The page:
Aleppo-based activist Bahaa al-Halaby said humanitarian conditions in the eastern neighborhoods of Syria's largest city are deteriorating. "There are wounded people and others who need food," he said.
The Syrian government, meanwhile, accused insurgents of firing a rocket that hit a church in the government-held side of Aleppo, causing material damage but no casualties.
Meanwhile, hourslong fighting and shelling that broke out in neighborhoods on the edges of Damascus on Friday were the heaviest in the Syrian capital in weeks, according to activists and residents. Insurgents shelled government-held areas in the eastern Damascus neighborhood of Qaboun, wounding three people, Syrian state media said. The Syrian Arab News Agency said the shelling violates the cease-fire.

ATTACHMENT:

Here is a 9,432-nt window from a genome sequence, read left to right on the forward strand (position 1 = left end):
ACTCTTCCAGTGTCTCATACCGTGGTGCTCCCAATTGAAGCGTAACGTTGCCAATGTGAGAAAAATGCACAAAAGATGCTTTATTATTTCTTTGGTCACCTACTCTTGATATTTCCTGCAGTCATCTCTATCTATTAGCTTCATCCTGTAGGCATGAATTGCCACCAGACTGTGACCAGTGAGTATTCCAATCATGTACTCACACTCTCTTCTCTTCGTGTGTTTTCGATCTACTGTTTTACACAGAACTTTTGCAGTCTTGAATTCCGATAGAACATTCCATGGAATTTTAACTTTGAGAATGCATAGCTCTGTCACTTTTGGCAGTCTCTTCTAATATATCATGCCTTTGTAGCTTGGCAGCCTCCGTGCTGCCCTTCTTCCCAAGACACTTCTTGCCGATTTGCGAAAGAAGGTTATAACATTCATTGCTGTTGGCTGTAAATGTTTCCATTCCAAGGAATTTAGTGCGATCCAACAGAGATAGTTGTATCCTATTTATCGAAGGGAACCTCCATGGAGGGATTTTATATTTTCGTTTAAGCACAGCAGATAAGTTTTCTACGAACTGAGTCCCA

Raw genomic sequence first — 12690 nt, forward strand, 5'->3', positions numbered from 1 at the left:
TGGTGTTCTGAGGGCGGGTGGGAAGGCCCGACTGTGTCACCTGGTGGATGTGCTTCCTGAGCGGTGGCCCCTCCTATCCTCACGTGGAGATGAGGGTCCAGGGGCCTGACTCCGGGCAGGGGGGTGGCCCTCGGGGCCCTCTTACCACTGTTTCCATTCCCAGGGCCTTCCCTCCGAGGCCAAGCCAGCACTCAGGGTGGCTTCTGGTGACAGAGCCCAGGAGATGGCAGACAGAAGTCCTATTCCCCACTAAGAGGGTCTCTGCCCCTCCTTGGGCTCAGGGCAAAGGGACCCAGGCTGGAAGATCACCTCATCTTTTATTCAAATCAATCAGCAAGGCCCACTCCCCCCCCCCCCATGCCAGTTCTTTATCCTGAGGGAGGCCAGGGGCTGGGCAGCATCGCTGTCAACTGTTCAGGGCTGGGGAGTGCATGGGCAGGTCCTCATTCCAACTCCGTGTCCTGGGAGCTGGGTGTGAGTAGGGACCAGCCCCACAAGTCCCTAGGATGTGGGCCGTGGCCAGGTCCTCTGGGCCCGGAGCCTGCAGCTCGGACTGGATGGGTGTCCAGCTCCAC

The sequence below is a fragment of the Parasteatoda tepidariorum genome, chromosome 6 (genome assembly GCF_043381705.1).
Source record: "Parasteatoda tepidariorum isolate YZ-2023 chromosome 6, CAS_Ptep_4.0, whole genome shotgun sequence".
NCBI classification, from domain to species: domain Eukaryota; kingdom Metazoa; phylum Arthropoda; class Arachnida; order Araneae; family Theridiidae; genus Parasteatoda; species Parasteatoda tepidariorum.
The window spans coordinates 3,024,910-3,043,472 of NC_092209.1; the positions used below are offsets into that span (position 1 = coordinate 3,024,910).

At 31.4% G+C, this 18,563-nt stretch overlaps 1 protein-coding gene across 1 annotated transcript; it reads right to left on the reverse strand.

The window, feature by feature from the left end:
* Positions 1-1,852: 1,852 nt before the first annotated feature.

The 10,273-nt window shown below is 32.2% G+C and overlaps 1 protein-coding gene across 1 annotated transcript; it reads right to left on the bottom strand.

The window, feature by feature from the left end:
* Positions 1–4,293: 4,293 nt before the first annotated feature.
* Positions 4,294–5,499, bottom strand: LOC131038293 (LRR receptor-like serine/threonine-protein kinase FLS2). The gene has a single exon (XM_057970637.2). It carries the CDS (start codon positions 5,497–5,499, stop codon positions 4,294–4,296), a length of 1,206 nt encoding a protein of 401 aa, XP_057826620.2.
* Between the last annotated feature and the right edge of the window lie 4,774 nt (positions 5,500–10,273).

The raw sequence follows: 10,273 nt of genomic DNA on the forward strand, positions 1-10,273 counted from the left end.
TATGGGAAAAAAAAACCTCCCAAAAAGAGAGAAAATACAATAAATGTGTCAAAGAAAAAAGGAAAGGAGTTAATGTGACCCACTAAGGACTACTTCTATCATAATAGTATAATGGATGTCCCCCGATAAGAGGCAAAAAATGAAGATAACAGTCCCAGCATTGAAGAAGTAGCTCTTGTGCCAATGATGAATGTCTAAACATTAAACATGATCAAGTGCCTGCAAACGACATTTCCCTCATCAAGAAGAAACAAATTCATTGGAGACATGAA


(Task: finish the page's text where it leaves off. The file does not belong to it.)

Rebels, however, claimed Syrian troops attacked the area first, launching a three-pronged assault that began in the early morning.
The Britain-based Syrian Observatory for Human Rights said the fighting between government troops and rebels is concentrated in the neighborhood of Jobar, next to Qaboun, where rebels have had a presence for years.
"The regime forces tried to advance under the cover of tanks and mortars," said Muhammad Abu Yaman, an activist with the opposition-aligned Jobar Media Center. "We never believed in the truce because we never trusted the regime."
Mazen al-Shami, an opposition activist near Damascus, said government forces tried to storm Jobar but were repelled by opposition fighters. Al-Qaida and Islamic State group militants, who are excluded from the cease-fire, are not present in the area, he said.
"This is one of the most serious violations of the cease-fire," al-Shami said via Skype.